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Retreat/Reveille customs and courtesies

A formation of Airmen salute as the base flag is lowered during a retreat ceremony Feb. 19 at Eglin Air Force Base, Fla.  The ceremony was held a week early in honor of Black History Month.  (U.S. Air Force photo/Samuel King Jr.)

(U.S. Air Force photo/Samuel King Jr.)

EGLIN AIR FORCE BASE, Fla. -- Those new to the base may not be aware of some military traditions. The expectations behind reveille and retreat and some differences here may be  worth revisiting.

The terms "Reveille" and "Retreat" can refer both to the ceremony that is used to show respect to the flag and to the music that initiates the event. Reveille signifies the start of the duty day and is initiated with a bugle call, which is followed by the playing of "To the Colors."

Retreat signifies the end of the duty day and is a signal to pay respects. It is initiated with the playing of "Retreat" followed by the National Anthem.

During reveille and retreat, all personnel here participating in outdoor activities (to include, but not limited to, walking, individual/unit physical training) should stop their activity to show respect for the flag, according to AFI 34-1201.

In the interest of safety on base, drivers are directed to not stop on Eglin Boulevard during reveille or retreat. On all other streets however, stopping is required once it is safe to do so.

If sponsoring guests, including contractors, one should inform them of these requirements and protocols.

Below are some common questions regarding the proper protocol to follow during reveille and retreat.

What do I do when reveille or retreat is played?

At the first notes of "Reveille" or "Retreat," stop where you are and turn to face the flag. If the flag is not visible, turn in the general direction of the flag or towards the direction of the music.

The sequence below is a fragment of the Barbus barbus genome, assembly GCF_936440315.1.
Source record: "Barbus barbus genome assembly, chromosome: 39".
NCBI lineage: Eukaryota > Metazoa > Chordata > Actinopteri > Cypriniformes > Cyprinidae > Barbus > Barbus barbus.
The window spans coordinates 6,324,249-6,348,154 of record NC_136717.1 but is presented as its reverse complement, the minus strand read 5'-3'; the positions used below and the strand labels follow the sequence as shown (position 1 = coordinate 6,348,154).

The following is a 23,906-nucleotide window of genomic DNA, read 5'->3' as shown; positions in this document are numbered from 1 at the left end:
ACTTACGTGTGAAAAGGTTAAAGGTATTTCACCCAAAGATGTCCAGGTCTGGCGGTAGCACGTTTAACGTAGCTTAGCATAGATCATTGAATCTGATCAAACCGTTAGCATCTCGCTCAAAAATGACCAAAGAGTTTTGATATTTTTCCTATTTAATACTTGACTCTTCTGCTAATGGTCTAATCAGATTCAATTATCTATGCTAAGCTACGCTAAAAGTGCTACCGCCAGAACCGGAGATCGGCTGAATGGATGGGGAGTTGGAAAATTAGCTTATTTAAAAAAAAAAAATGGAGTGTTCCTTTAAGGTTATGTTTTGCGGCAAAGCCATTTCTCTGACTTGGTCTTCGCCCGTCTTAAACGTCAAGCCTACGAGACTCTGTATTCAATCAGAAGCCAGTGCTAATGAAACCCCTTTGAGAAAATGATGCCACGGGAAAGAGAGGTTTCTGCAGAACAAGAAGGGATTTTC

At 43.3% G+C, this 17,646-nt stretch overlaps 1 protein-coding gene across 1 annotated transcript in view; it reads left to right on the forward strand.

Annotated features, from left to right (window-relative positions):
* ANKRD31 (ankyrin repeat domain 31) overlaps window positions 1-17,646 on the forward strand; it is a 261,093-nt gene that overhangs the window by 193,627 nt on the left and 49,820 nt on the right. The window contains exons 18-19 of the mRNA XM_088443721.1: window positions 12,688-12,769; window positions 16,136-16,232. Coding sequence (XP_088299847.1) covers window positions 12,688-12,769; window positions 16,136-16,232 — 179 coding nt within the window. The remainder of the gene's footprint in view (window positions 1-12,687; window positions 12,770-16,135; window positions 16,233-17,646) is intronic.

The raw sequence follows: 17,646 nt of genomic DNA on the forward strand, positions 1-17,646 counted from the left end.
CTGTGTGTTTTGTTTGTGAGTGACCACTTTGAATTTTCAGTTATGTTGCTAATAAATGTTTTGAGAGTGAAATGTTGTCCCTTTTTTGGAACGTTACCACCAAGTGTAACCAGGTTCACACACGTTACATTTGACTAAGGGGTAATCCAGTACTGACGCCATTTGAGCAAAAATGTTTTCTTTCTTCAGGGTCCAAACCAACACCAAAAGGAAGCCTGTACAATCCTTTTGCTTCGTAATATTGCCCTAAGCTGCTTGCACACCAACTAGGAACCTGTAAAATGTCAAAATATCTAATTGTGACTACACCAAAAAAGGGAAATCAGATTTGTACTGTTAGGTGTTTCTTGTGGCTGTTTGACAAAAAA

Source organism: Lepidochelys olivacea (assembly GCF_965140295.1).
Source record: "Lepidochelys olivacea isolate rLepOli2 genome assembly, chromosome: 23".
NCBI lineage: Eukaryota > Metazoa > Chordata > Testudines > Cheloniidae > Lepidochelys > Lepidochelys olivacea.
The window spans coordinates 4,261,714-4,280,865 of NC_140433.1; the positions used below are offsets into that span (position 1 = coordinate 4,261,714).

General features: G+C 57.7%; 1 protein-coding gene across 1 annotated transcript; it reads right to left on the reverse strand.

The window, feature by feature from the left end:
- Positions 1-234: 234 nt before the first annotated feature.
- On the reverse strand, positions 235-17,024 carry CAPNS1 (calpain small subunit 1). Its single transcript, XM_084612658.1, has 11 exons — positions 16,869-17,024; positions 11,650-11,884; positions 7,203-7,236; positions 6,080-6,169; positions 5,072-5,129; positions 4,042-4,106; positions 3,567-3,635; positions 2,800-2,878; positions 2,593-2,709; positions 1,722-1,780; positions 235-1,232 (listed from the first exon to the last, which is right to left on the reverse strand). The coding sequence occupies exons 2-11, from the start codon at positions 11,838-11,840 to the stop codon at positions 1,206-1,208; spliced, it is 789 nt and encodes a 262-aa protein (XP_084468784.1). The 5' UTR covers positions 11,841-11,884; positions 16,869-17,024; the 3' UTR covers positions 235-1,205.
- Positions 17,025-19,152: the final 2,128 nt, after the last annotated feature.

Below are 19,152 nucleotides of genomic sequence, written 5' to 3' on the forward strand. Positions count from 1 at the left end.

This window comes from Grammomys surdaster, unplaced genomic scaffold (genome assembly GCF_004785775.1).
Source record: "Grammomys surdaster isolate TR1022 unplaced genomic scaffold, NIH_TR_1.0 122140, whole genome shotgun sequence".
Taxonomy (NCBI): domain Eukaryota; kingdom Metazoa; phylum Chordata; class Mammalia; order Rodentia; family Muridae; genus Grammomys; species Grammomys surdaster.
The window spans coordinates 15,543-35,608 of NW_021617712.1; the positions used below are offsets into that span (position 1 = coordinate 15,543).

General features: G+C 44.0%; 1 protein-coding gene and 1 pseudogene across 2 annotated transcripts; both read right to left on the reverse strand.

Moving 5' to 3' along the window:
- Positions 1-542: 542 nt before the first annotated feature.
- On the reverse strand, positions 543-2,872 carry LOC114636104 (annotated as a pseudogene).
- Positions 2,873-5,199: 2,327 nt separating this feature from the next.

If in uniform, come to parade rest at the first notes of "Reveille" or "Retreat." Come to attention and salute at the first notes of "To the Colors" or the National Anthem.

If not in uniform, come to attention and place your right hand over your heart at the first notes of "To the Colors" or the National Anthem. If you are wearing a hat in civilian attire, remove it with your right hand and hold it at the left shoulder while your right hand is over the heart.

Service members and veterans, even if not in uniform, may render a salute during reveille or retreat.

What if I'm wearing my physical training uniform?

Proper military customs and courtesies apply while wearing the PT uniform during reveille and retreat.

Required flag protocol for each branch when in PT Uniform:

USAF/USA:  In accordance with service protocol, will face the flag or music, stand attention and salute at first note of the National Anthem and hold the salute until national anthem is finished.

USMC/USN:  In accordance with service protocol, will face the flag or music, stand attention and remain at attention until the National Anthem is finished.

What do I do if I'm driving at the time of reveille or retreat?

As stated above, in the interest of safety on base, drivers will not stop driving on Eglin Boulevard during reveille or retreat. Stopping is required within the limits of safety on all other streets.

Taps:

According to AFI 34-1201, Taps began as a signal to extinguish lights (lights out) at the end of the day. Many Air Force installations play Taps to signify lights out or to begin quiet hours. For these purposes, and currently here, there is no formal protocol procedures required. Taps is played daily, respectively at 10 p.m.

NOTE:  It is customary for those not in uniform to stand remove headgear and place their right hand over their heart, upon hearing Taps at the a military ceremony (funeral/memorial) proper protocol dictates those in uniform to stand at attention and salute.

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